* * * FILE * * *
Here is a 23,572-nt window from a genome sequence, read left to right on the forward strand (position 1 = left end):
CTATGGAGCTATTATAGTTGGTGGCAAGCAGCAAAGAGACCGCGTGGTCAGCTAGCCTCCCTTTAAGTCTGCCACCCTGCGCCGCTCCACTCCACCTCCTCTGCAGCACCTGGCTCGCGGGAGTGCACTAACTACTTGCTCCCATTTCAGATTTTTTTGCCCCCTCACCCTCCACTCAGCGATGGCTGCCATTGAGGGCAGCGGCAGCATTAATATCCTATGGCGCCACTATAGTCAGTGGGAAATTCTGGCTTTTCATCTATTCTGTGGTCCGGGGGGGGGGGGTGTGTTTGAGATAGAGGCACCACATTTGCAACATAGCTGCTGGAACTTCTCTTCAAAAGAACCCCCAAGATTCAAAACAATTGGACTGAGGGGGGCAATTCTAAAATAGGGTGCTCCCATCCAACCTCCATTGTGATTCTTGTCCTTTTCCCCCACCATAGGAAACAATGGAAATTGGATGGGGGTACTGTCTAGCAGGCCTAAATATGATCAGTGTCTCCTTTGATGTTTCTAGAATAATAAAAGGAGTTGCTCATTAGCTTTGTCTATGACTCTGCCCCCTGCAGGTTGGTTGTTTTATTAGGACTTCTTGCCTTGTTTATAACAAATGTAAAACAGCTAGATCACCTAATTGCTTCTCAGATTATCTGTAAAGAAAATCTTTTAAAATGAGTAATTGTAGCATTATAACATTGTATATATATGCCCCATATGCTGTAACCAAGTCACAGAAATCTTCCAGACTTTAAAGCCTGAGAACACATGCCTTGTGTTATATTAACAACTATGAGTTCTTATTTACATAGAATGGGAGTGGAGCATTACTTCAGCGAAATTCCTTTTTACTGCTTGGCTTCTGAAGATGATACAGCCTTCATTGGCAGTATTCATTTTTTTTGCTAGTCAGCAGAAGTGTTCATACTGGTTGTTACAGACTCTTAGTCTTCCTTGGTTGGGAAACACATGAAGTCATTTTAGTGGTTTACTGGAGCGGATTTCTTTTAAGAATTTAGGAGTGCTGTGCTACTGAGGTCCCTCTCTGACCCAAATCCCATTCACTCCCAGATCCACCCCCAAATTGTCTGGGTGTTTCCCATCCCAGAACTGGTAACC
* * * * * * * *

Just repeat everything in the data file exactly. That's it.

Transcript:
Here is a 23,572-nt window from a genome sequence, read left to right on the forward strand (position 1 = left end):
CTATGGAGCTATTATAGTTGGTGGCAAGCAGCAAAGAGACCGCGTGGTCAGCTAGCCTCCCTTTAAGTCTGCCACCCTGCGCCGCTCCACTCCACCTCCTCTGCAGCACCTGGCTCGCGGGAGTGCACTAACTACTTGCTCCCATTTCAGATTTTTTTGCCCCCTCACCCTCCACTCAGCGATGGCTGCCATTGAGGGCAGCGGCAGCATTAATATCCTATGGCGCCACTATAGTCAGTGGGAAATTCTGGCTTTTCATCTATTCTGTGGTCCGGGGGGGGGGGGTGTGTTTGAGATAGAGGCACCACATTTGCAACATAGCTGCTGGAACTTCTCTTCAAAAGAACCCCCAAGATTCAAAACAATTGGACTGAGGGGGGCAATTCTAAAATAGGGTGCTCCCATCCAACCTCCATTGTGATTCTTGTCCTTTTCCCCCACCATAGGAAACAATGGAAATTGGATGGGGGTACTGTCTAGCAGGCCTAAATATGATCAGTGTCTCCTTTGATGTTTCTAGAATAATAAAAGGAGTTGCTCATTAGCTTTGTCTATGACTCTGCCCCCTGCAGGTTGGTTGTTTTATTAGGACTTCTTGCCTTGTTTATAACAAATGTAAAACAGCTAGATCACCTAATTGCTTCTCAGATTATCTGTAAAGAAAATCTTTTAAAATGAGTAATTGTAGCATTATAACATTGTATATATATGCCCCATATGCTGTAACCAAGTCACAGAAATCTTCCAGACTTTAAAGCCTGAGAACACATGCCTTGTGTTATATTAACAACTATGAGTTCTTATTTACATAGAATGGGAGTGGAGCATTACTTCAGCGAAATTCCTTTTTACTGCTTGGCTTCTGAAGATGATACAGCCTTCATTGGCAGTATTCATTTTTTTTGCTAGTCAGCAGAAGTGTTCATACTGGTTGTTACAGACTCTTAGTCTTCCTTGGTTGGGAAACACATGAAGTCATTTTAGTGGTTTACTGGAGCGGATTTCTTTTAAGAATTTAGGAGTGCTGTGCTACTGAGGTCCCTCTCTGACCCAAATCCCATTCACTCCCAGATCCACCCCCAAATTGTCTGGGTGTTTCCCATCCCAGAACTGGTAACC